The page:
21 postage theorem every amount of postage that is at

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Unformatted text preview: (1) is true. Induction step: Show that (A(1) ⋀... ⋀A(n)) → A(n+1) holds for all n >=1. 21 Postage Theorem: Every amount of postage that is at least 12 cents can be made from 4-cent and 5cent stamps. 22 Postage Proof by induction on the amount of postage. Induction Basis: If the postage is 12 cents = use three 4 cent stamps 13 cents = use two 4-cent and one 5-cent stamp. 14 cents = use one 4-cent and two 5-cent stamps. 15 cents = use three 5-cent stamps. 23 Postage Inductive step: Suppose that we have shown how to construct postage for every value from 12 up through k. We need to show how to construct k + 1 cents of postage. Since we’ve already proved the induction basis, we may assume that k + 1 ≥ 16. Since k+1 ≥ 16, we have (k+1)−4 ≥ 12. By inductive hypothesis, we can construct postage for (k + 1) − 4 cents using m 4-cent stamps and n 5-cent stamps for some non-negative integers m and n. In other words ((k + 1) − 4) = 4m + 5n; hence, k+1 = 4(m+1)+5n. 24 Quiz Why did we need to establish four cases in the induction basis? Isn’t it enough to remark that the postage for 12 cents is given by three 4 cents stamps? 25 Another Example: Sequence Theorem: Let a sequence (an) be defined as follows: a0=1, a1=2, a2=3, ak = ak-1+ak-2+ak-3 for all integers k≥3. Then an ≤ 2n for all integers n≥0. P(n) Proof. Induction basis: The statement is true for n=0, since a0=1 ≤1=20 P(0) for n=1: since a1=2 ≤2=21 P(1) for n=2: since a2=3 ≤4=2 P(2) 26 2 Sequence (cont’d) Inductive step: Assume that P(i) is true for all i with 0≤i<k, that is, ai ≤ 2i for all 0≤i<k, where k>2. Show that P(k) is true: ak ≤ 2 k ak= ak-1+ak-2+ak-3 ≤ 2k-1+2k-2+2k-3 ≤ 20+21+…+2k-3+2k-2+2k-1 = 2k-1 ≤ 2k Thus, P(n) is true by strong induction. 27...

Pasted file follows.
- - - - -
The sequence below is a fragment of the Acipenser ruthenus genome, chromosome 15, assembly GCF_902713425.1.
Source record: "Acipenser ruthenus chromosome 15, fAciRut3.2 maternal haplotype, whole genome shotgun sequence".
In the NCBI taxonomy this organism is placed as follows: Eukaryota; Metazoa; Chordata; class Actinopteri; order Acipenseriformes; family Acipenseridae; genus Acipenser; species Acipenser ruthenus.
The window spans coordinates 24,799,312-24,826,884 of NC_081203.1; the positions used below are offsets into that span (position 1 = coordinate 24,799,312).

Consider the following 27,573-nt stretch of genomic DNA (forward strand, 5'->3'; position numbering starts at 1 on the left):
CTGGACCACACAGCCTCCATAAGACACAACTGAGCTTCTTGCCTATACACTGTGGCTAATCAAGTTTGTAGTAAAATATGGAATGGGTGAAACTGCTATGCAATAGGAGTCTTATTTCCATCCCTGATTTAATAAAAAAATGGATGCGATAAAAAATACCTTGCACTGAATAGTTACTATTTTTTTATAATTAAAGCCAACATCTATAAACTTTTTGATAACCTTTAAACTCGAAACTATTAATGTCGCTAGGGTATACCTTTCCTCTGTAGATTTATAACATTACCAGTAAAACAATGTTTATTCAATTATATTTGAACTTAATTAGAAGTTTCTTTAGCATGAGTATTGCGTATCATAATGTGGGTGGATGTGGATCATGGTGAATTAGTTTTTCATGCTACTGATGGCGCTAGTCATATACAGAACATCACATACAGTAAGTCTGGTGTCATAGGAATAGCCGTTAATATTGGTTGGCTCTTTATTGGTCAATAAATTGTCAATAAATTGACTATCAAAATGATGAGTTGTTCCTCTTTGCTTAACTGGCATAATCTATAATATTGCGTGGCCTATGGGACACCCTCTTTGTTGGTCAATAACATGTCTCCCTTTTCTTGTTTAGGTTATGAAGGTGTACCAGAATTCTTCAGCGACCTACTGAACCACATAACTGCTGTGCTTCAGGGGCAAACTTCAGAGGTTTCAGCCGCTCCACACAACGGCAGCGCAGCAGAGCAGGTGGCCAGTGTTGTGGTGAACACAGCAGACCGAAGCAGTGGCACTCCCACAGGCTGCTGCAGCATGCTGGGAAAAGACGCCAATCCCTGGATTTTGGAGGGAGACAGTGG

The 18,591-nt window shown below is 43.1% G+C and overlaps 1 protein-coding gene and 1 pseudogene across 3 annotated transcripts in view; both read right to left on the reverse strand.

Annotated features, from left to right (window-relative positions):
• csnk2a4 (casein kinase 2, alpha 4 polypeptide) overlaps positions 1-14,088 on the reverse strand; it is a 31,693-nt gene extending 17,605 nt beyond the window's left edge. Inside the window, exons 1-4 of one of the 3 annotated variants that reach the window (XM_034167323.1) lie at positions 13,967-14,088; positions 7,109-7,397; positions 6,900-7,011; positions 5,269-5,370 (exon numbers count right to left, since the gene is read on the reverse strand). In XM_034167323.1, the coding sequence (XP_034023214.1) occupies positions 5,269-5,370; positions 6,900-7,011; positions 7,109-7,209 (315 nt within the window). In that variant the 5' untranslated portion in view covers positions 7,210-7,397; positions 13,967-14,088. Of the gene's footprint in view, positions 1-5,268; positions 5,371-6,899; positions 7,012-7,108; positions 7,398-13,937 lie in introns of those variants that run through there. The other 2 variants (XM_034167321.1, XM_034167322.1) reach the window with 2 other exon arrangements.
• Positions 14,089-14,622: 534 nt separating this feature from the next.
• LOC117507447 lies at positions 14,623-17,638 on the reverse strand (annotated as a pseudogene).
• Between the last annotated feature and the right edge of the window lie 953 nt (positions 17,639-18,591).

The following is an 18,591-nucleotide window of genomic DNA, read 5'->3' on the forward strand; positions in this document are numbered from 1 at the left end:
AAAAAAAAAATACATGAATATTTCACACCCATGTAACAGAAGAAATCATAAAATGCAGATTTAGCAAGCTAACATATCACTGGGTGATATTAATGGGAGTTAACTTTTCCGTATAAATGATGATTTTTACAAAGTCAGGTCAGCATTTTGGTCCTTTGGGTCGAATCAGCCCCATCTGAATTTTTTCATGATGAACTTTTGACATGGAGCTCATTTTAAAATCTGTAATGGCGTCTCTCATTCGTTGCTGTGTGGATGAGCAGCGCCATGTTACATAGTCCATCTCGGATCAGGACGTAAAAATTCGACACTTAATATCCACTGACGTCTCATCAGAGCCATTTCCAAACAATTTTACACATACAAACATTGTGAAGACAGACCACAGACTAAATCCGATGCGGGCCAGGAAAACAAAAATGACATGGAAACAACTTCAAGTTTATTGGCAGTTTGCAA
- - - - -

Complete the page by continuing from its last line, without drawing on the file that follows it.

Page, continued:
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This note was uploaded on 03/24/2014 for the course CSCE 222 taught by Professor Math during the Fall '11 term at Texas A&M.

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